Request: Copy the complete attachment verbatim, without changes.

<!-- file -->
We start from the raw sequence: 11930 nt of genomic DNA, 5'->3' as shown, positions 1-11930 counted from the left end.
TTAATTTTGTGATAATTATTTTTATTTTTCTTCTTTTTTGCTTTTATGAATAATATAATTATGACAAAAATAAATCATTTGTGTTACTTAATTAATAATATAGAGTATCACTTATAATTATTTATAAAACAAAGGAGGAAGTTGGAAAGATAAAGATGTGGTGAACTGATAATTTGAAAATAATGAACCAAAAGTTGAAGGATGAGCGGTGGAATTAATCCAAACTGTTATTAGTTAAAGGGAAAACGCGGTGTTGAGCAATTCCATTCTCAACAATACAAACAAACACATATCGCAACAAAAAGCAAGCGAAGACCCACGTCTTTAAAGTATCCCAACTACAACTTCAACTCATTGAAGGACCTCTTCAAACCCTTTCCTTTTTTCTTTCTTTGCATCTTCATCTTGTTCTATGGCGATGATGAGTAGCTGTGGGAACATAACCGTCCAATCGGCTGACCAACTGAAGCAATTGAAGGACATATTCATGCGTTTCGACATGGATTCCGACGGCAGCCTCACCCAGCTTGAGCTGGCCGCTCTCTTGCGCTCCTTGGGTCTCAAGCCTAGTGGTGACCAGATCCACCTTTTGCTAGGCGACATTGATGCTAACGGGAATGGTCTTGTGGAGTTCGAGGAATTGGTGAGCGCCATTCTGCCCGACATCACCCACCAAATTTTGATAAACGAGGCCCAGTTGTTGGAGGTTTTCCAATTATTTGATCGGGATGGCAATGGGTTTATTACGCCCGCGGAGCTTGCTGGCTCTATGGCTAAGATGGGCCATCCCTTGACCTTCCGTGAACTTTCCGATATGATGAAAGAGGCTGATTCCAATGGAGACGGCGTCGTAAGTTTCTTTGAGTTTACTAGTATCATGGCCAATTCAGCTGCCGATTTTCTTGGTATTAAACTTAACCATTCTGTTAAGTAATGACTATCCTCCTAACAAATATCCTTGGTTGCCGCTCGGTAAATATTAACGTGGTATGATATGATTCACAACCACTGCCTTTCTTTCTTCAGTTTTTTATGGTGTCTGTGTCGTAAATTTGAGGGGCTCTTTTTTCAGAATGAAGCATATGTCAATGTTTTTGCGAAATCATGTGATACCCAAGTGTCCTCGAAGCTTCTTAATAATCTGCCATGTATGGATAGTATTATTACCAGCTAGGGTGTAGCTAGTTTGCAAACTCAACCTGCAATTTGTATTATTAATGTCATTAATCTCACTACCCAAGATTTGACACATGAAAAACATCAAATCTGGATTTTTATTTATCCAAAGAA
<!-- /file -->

We start from the raw sequence: 11930 nt of genomic DNA, 5'->3' as shown, positions 1-11930 counted from the left end.
TTAATTTTGTGATAATTATTTTTATTTTTCTTCTTTTTTGCTTTTATGAATAATATAATTATGACAAAAATAAATCATTTGTGTTACTTAATTAATAATATAGAGTATCACTTATAATTATTTATAAAACAAAGGAGGAAGTTGGAAAGATAAAGATGTGGTGAACTGATAATTTGAAAATAATGAACCAAAAGTTGAAGGATGAGCGGTGGAATTAATCCAAACTGTTATTAGTTAAAGGGAAAACGCGGTGTTGAGCAATTCCATTCTCAACAATACAAACAAACACATATCGCAACAAAAAGCAAGCGAAGACCCACGTCTTTAAAGTATCCCAACTACAACTTCAACTCATTGAAGGACCTCTTCAAACCCTTTCCTTTTTTCTTTCTTTGCATCTTCATCTTGTTCTATGGCGATGATGAGTAGCTGTGGGAACATAACCGTCCAATCGGCTGACCAACTGAAGCAATTGAAGGACATATTCATGCGTTTCGACATGGATTCCGACGGCAGCCTCACCCAGCTTGAGCTGGCCGCTCTCTTGCGCTCCTTGGGTCTCAAGCCTAGTGGTGACCAGATCCACCTTTTGCTAGGCGACATTGATGCTAACGGGAATGGTCTTGTGGAGTTCGAGGAATTGGTGAGCGCCATTCTGCCCGACATCACCCACCAAATTTTGATAAACGAGGCCCAGTTGTTGGAGGTTTTCCAATTATTTGATCGGGATGGCAATGGGTTTATTACGCCCGCGGAGCTTGCTGGCTCTATGGCTAAGATGGGCCATCCCTTGACCTTCCGTGAACTTTCCGATATGATGAAAGAGGCTGATTCCAATGGAGACGGCGTCGTAAGTTTCTTTGAGTTTACTAGTATCATGGCCAATTCAGCTGCCGATTTTCTTGGTATTAAACTTAACCATTCTGTTAAGTAATGACTATCCTCCTAACAAATATCCTTGGTTGCCGCTCGGTAAATATTAACGTGGTATGATATGATTCACAACCACTGCCTTTCTTTCTTCAGTTTTTTATGGTGTCTGTGTCGTAAATTTGAGGGGCTCTTTTTTCAGAATGAAGCATATGTCAATGTTTTTGCGAAATCATGTGATACCCAAGTGTCCTCGAAGCTTCTTAATAATCTGCCATGTATGGATAGTATTATTACCAGCTAGGGTGTAGCTAGTTTGCAAACTCAACCTGCAATTTGTATTATTAATGTCATTAATCTCACTACCCAAGATTTGACACATGAAAAACATCAAATCTGGATTTTTATTTATCCAAAGAA